This toolkit is curated list of documents and resources to help the meetup organizers to plan and execute the Ansible meetups. The meetup toolkit currently resides in the existing ansible-community/meetup repository.
This toolkit can assist projects in determining what markdown language to write in, how to publish to RTD as an Ansible ecosystem project, and guidance on how to structure the guides necessary for the project. It can also act as an aid to technical writers and other documentation contributors but is not a replacement for the existing Ansible style guide.
New project onboarding toolkit
This toolkit doesn’t exist yet but the goal is to provide new Ansible projects with the resources and information they need to decide on the appropriate github repo and intial setup requirements, setting up matrix rooms and forum tags. It will also link to the Documentation toolkit as an important resource for new projects.
@oranod Well the intended audience for the documentation toolkit isn’t the ansible core/package docs contributors. It’s for new projects or other ecosystem projects to adopt a common style, as well as guidance on how to set up their repo for sphinx or mkdocs and publish to ReadTheDocs site.
So I see that documentation toolkit to have two parts
a ‘static page’ that has all the how to do this, and how to do that, and a set of proposed guides that most projects should have.
a set of template/example files in .md and .rst that a project can just grab and start writing.
That set of template files could go in ansible/ansible-documentation, but I think we want to make it as easy as possible for a new project to just grab the docs ‘scaffolding’ so to speak and apply it to their repo. I don’t know enough about git/github to know if it’s easier to grab from an existing larger repo like ansible/ansible-documentation or if it’s easier to have an example docs repo that just has this templating.
I think we community website could host the static page and point to whatever repo has the scaffolding/template files.
Alternately, the community website could have a ‘toolkits’ page that just summarizes all the toolkits/process docs and has a pointer to …whereever we want to publish the static pages. But I wouldn’t want to point just to a raw rst page in github so to speak.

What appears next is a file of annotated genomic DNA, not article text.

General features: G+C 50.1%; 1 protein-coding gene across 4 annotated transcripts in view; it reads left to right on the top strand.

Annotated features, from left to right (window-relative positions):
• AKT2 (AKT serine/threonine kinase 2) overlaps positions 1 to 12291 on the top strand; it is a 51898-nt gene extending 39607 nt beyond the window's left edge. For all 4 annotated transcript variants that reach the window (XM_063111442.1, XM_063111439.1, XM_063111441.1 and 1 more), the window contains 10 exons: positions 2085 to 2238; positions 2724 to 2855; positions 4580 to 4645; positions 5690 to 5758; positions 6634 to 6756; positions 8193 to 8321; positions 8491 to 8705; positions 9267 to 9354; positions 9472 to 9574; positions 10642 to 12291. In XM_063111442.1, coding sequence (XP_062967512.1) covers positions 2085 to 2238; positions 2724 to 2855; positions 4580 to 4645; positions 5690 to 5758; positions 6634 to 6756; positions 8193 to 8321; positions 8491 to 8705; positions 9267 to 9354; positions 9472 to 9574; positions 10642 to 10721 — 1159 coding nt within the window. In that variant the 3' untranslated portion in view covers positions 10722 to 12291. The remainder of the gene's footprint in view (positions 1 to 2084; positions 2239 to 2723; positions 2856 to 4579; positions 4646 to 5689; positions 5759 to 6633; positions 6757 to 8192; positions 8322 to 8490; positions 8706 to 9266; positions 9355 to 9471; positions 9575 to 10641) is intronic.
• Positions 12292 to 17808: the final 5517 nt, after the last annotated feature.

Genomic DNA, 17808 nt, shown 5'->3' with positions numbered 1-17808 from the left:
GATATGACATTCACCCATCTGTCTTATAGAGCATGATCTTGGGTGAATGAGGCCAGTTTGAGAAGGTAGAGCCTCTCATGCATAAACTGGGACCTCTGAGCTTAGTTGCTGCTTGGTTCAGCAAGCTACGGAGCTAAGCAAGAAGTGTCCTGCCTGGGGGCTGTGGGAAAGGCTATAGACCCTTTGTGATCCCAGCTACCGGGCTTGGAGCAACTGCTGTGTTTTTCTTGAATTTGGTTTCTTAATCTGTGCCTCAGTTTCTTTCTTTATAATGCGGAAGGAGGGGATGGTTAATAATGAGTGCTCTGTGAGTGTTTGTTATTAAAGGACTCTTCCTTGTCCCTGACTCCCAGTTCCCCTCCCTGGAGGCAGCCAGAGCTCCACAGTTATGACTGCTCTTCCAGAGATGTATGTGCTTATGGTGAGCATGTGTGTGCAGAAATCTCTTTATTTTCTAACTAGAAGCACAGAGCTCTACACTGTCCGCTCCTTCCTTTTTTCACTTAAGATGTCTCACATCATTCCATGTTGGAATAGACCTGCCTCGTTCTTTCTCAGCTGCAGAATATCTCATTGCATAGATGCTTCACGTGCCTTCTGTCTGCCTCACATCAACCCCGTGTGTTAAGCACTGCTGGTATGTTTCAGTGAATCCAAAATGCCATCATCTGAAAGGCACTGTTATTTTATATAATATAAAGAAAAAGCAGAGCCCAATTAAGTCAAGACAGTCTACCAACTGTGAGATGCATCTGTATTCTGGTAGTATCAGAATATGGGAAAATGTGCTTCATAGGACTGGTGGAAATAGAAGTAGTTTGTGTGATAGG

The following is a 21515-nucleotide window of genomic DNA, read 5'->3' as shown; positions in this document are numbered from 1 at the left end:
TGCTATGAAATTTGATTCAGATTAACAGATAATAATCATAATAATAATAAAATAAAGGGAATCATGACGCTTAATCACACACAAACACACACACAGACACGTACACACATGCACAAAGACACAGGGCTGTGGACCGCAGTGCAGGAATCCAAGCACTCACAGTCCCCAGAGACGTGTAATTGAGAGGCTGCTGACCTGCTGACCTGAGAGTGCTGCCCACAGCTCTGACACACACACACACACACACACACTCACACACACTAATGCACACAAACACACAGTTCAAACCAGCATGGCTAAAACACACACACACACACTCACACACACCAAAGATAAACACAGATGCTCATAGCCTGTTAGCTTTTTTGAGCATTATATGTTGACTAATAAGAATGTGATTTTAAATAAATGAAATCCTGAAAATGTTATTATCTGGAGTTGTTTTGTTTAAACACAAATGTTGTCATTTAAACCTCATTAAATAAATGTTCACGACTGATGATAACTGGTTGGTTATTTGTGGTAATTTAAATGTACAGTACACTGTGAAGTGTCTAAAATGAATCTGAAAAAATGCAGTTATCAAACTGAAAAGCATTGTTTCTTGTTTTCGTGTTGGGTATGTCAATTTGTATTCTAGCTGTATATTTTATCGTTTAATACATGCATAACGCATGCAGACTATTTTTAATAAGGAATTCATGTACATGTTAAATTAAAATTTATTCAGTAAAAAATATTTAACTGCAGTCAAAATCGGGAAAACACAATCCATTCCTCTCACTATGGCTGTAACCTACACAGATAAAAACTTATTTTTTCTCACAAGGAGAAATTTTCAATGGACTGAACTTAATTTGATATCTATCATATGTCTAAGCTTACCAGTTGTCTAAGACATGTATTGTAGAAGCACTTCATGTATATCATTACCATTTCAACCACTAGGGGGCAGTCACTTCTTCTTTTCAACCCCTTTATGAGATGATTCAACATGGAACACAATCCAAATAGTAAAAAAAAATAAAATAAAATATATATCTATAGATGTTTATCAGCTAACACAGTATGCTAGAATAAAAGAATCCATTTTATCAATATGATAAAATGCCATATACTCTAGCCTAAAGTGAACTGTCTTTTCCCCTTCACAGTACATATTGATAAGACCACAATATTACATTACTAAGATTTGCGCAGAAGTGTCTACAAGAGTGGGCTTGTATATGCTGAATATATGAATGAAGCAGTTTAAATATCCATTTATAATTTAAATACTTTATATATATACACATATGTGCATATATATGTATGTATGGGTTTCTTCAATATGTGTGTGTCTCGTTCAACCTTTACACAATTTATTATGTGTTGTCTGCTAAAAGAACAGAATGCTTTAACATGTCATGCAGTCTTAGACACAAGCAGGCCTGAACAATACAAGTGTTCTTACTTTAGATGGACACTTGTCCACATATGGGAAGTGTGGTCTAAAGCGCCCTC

@samccann I just feel like ansible-documentation avoids more fragmentation. I don’t know if contributors would necessarily see it as the place for core/package docs only. Plus putting the toolkit in that repo means it’s likely to get more review from folks who might not necessarily be involved with the ecosystem but would have ideas on all the tooling and scaffolding. It also puts the source for the writers toolkit close to the source for the writers contribution guide, which might make it easy enough to move things around and condense a few bits.
I think a separate examples/scaffolding repo would be better. I agree that it’s easier to work with for both contributors and consumers, and we want to avoid the One Repository Being Used For Too Many Things problem that we’ve had to deal with in the past.
I think it depends on how we include it on the website, do we lift the whole toolkit and drop it in there? (not my preferred way - we’ll need several webpages with nesting and breadcrumbs probably), or do we provide an overview of the toolkit on the website and then link to the various milestones/templates that reside in the current repo? or do we want a separate RTD site for it (and linked from the website)?
I think it also depends on what we decide for the other toolkits, to provide a consistent experience.
For me, the publish part is key. The source location doesn’t matter too much - people will be less likely to find the repo on GitHub than be directed to it from the toolkit or by a contributor. So this will be decided by other factors, I think.
So then the question becomes “we have a bunch of pages and possible downloadable resources, how do we host that?”. I think we need to be flexible here - we know of several toolkits in development (Meetup, Docs, etc), and more that may come (New Project, Mentoring & Ambassadors), and some may have a natural home (eg Docs toolkit could easily live in/near the docs repo).
@samccann@oranod One thing we talked about was what to do (long-term) with the “unversioned” docs like this page - pages that don’t track an Ansible version and indeed are harmed by doing so. It seems to me that both our toolkits and our processes (which today exist across docs, hackmad, github wikis, and more) would benefit from an unversioned docsite of their own. Should we make one? Many of the toolkits would then have a natural home.
That would then naturally lead to linking to that from other places (the website, meetups, forum etc)
if I look at the 2.9 docs I still want to know where the community is today↩︎
Regarding the Meetup Toolkit I have the following suggestion. Leave the Toolkit as it is till we get the website and which all part of the Toolkit we want to live in the Website get sorted. In the meantime we get some invested users of the Toolkit. Then they also can chime in the conversation regarding where Toolkit’s final home would be.
We talked about this in the DaWGs (documentation) meeting earlier this week and the proposal is to publish toolkits to Read The Docs from their existing repos. We can then link to those docsites from…wherever we want (forum, other documentation, website, etc).